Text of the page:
Throwback Thursday: Lil Lody Talks Sister's Death, Being Sued by Juicy J and Project Pat



After creating my blog Calling the Bluff in 2012, the first artist I interviewed was rapper/producer Lil Lody.

In September of that year, the North Memphis-bred talent came to the Flyer's headquarters and chopped it up with me. During the interview, Lody talked about everything from his introduction to music to dream collaborations.

But something that really stood out was when he opened up about losing his sister in a fatal car crash, and also being sued by Project Pat and Juicy J. 

Check out the excerpt from the interview where he touches on both topics below. 

On your latest mixtape, Foolish, you touch on some personal topics, primarily in the song “Foolish.” One of them is losing your 10-year-old sister a few years ago. Can you elaborate on this?

It happened on December 28th, three days after Christmas. She was in a car wreck. She was on her way home from the skating rink in the car with some more people. As they were getting ready to turn, a police officer was coming fast down Jackson. He tried to hurry up and turn the lights on, but it was too late. They were in the turning lane. They had their turning signal on, and the police car just hit them. Boom! The car flipped multiple times. She flew out of the car. We couldn’t even find her.

By the time we did find her, she was still alive, but they said her brain was dead. She was pretty much gone when we got there. They tried to put her on machines and stuff, but she wasn’t responsive. It fucked me up mentally and physically. I’m past all of that. I feel like death is something that’s going to come. Nobody can run from it, and you can’t change it when a person dies.

In “Foolish,” you also mention being signed to D. Brady Entertainment, a record label founded by Project Pat and Juicy J, and subsequently being sued by them. How did that happen?

When I deal with people, I don’t deal with people on a business level. I deal with people on a more personal level first, then we can get into business. When I did the agreement with them [signing to D. Brady Entertainment], they promised me a lot of stuff. They told me, ‘You should sign with us. We’re going to do this for you. We’re going to get that.’ But when they brought me into the picture, it basically wasn’t that. They were just trying to use me to get beats. I kept telling them, ‘I’m a rapper. I was a rapper first.’ They were hearing me, but they weren’t hearing me. They signed me as an artist. That’s what the contractual agreement was about. The beats didn’t have anything to do with it. They wanted me to be a rapper, come out with an album and all that. If you look in one of the albums’ artwork they put out during that time, you’ll see my name, ‘Coming soon, Lil Lody.’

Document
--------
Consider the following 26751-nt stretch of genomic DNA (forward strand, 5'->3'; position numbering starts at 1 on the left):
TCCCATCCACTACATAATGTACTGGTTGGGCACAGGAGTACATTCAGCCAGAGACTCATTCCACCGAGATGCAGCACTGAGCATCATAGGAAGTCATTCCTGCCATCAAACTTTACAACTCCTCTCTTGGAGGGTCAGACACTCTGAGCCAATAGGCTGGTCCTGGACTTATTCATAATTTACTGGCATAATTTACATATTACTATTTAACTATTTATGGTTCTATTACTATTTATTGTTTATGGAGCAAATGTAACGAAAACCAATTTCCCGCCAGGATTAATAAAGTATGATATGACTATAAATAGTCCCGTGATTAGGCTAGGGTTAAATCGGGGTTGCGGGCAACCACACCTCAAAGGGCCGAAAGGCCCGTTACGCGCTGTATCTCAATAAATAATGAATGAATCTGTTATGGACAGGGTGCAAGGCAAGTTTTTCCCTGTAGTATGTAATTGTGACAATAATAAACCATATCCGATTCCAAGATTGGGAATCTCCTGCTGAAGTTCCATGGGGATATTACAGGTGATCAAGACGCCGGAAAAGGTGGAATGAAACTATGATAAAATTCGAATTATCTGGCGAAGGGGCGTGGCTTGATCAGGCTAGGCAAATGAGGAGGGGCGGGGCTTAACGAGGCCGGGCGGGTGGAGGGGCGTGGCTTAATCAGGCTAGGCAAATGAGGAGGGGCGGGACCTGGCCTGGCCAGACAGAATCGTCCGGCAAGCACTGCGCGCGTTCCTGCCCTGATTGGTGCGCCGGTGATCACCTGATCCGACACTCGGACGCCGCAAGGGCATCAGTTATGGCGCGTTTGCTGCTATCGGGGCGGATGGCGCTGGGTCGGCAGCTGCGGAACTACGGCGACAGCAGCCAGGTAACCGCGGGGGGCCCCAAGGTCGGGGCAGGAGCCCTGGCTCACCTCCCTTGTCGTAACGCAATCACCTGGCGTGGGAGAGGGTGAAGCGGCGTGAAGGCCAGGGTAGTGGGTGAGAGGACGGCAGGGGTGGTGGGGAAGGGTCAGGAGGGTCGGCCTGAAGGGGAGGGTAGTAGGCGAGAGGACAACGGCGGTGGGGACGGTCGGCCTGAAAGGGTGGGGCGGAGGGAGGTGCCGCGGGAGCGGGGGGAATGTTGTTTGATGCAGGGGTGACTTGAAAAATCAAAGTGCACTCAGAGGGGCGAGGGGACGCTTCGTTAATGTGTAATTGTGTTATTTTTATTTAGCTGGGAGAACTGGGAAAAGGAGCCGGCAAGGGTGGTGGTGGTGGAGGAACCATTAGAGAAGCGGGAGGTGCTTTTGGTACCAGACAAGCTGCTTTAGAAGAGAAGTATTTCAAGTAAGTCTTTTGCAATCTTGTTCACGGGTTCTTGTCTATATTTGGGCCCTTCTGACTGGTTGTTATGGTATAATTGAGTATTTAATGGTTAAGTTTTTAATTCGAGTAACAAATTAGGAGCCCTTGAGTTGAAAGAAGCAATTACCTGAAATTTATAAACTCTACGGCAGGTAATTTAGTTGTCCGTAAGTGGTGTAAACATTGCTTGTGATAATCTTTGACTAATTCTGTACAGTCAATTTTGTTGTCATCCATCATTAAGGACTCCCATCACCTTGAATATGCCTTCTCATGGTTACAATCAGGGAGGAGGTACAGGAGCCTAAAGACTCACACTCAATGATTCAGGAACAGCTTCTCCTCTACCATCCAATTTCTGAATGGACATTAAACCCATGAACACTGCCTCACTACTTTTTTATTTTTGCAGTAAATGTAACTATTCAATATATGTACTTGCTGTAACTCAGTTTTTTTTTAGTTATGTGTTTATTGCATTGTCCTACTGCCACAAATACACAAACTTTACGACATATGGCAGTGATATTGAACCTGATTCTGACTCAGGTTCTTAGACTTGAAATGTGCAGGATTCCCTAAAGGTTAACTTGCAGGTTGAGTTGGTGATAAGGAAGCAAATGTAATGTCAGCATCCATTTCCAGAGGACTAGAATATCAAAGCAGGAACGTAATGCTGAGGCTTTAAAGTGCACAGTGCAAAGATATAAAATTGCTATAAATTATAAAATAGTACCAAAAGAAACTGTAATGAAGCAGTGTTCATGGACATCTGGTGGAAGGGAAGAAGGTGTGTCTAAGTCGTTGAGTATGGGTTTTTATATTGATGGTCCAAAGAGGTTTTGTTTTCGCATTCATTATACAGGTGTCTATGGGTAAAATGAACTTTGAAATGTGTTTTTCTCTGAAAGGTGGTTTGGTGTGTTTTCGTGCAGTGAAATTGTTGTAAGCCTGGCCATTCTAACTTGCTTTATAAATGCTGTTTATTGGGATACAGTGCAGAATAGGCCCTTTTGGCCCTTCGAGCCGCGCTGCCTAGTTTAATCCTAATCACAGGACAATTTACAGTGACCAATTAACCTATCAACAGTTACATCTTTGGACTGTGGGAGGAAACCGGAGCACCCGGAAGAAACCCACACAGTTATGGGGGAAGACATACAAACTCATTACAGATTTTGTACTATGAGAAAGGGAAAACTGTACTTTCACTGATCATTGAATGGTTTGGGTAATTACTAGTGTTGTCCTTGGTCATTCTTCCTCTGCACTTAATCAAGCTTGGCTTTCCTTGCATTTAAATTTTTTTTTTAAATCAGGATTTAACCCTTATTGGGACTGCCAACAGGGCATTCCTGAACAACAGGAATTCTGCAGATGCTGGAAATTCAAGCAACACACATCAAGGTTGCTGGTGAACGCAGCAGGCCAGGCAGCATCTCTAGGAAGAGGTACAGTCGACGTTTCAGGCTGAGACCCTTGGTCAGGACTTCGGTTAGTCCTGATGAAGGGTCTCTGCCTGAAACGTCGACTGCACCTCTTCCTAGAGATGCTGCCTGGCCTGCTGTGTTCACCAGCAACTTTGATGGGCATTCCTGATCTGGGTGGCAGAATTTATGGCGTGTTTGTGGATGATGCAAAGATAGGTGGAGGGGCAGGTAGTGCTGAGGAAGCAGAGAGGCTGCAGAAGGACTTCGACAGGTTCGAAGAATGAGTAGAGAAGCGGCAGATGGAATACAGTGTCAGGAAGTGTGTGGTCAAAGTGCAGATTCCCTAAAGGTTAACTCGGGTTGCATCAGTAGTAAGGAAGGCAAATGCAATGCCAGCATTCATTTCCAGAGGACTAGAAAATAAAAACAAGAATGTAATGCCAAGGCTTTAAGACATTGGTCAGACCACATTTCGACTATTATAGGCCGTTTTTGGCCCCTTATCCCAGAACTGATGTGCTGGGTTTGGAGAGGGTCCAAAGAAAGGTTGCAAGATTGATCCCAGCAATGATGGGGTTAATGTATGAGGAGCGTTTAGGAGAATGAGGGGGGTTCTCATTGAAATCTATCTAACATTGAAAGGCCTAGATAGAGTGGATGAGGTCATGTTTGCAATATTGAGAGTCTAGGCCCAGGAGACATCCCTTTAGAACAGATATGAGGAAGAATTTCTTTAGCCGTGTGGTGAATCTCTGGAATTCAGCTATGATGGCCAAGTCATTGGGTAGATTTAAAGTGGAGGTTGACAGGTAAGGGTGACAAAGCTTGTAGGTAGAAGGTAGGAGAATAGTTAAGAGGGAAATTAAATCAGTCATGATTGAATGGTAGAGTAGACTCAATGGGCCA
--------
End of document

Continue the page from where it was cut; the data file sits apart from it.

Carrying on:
I was seeing that they weren’t fucking with me, but I was still making moves. One day, I just called them and told them I wanted to get out of the contract. I told them, ‘I don’t feel like anything moved for me. Y’all are not keeping your promises. Y’all have breached the contract because y’all haven’t done anything that y’all said y’all were going to do. Y’all haven’t given me an advance. Y’all haven’t given me any money. Y’all haven’t done anything but bought a few beats from me.’ I was giving them, like, 10 to 15 beats for $1,500 to $2,000. I know that they’ll never tell you anything like that, but I will. I can’t sugarcoat anything. 

I ended up meeting [Young] Jeezy. We vibed off the rip. As soon as the “Ballin” song dropped, Def Jam gets a letter from D. Brady. I asked them why they’re suing me, and they said basically because I was signed to them as an artist, and they feel like they helped me blow up. I was only messing with Jeezy on a producer level. They had me signed as an artist. I was trying to understand how they could do that. But really they had me locked all the way around where I couldn’t do anything like that without their permission. I fought the case. They were asking for $250,000 at first. My lawyers broke them down, and they couldn’t show any proof of where they gave me $250,000. They couldn’t show any proof that they gave me any advance or anything, so they had to end up settling for $50,000. I gave it to them to keep it moving with my career.

Read the full interview here

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